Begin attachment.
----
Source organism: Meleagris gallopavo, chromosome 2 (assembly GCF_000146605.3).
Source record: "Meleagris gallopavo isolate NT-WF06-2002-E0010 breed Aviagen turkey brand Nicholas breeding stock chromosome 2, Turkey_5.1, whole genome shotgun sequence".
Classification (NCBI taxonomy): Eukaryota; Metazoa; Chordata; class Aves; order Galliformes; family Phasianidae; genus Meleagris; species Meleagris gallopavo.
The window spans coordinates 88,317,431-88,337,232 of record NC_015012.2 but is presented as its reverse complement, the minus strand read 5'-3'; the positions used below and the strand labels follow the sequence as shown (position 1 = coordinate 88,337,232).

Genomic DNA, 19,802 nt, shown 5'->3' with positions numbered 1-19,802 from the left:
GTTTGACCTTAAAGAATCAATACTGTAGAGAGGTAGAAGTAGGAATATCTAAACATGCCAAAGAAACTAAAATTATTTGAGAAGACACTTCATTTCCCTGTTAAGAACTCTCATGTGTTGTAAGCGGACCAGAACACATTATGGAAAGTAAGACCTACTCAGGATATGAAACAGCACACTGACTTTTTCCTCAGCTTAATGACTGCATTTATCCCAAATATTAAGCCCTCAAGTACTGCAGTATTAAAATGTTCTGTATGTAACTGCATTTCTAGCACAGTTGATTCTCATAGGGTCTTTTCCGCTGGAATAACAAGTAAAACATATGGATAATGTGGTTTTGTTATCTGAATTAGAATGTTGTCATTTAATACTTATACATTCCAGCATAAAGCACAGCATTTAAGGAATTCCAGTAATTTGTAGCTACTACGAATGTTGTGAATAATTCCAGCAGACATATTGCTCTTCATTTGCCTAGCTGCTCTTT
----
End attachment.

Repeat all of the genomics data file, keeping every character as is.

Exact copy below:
Source organism: Meleagris gallopavo, chromosome 2 (assembly GCF_000146605.3).
Source record: "Meleagris gallopavo isolate NT-WF06-2002-E0010 breed Aviagen turkey brand Nicholas breeding stock chromosome 2, Turkey_5.1, whole genome shotgun sequence".
Classification (NCBI taxonomy): Eukaryota; Metazoa; Chordata; class Aves; order Galliformes; family Phasianidae; genus Meleagris; species Meleagris gallopavo.
The window spans coordinates 88,317,431-88,337,232 of record NC_015012.2 but is presented as its reverse complement, the minus strand read 5'-3'; the positions used below and the strand labels follow the sequence as shown (position 1 = coordinate 88,337,232).

Genomic DNA, 19,802 nt, shown 5'->3' with positions numbered 1-19,802 from the left:
GTTTGACCTTAAAGAATCAATACTGTAGAGAGGTAGAAGTAGGAATATCTAAACATGCCAAAGAAACTAAAATTATTTGAGAAGACACTTCATTTCCCTGTTAAGAACTCTCATGTGTTGTAAGCGGACCAGAACACATTATGGAAAGTAAGACCTACTCAGGATATGAAACAGCACACTGACTTTTTCCTCAGCTTAATGACTGCATTTATCCCAAATATTAAGCCCTCAAGTACTGCAGTATTAAAATGTTCTGTATGTAACTGCATTTCTAGCACAGTTGATTCTCATAGGGTCTTTTCCGCTGGAATAACAAGTAAAACATATGGATAATGTGGTTTTGTTATCTGAATTAGAATGTTGTCATTTAATACTTATACATTCCAGCATAAAGCACAGCATTTAAGGAATTCCAGTAATTTGTAGCTACTACGAATGTTGTGAATAATTCCAGCAGACATATTGCTCTTCATTTGCCTAGCTGCTCTTT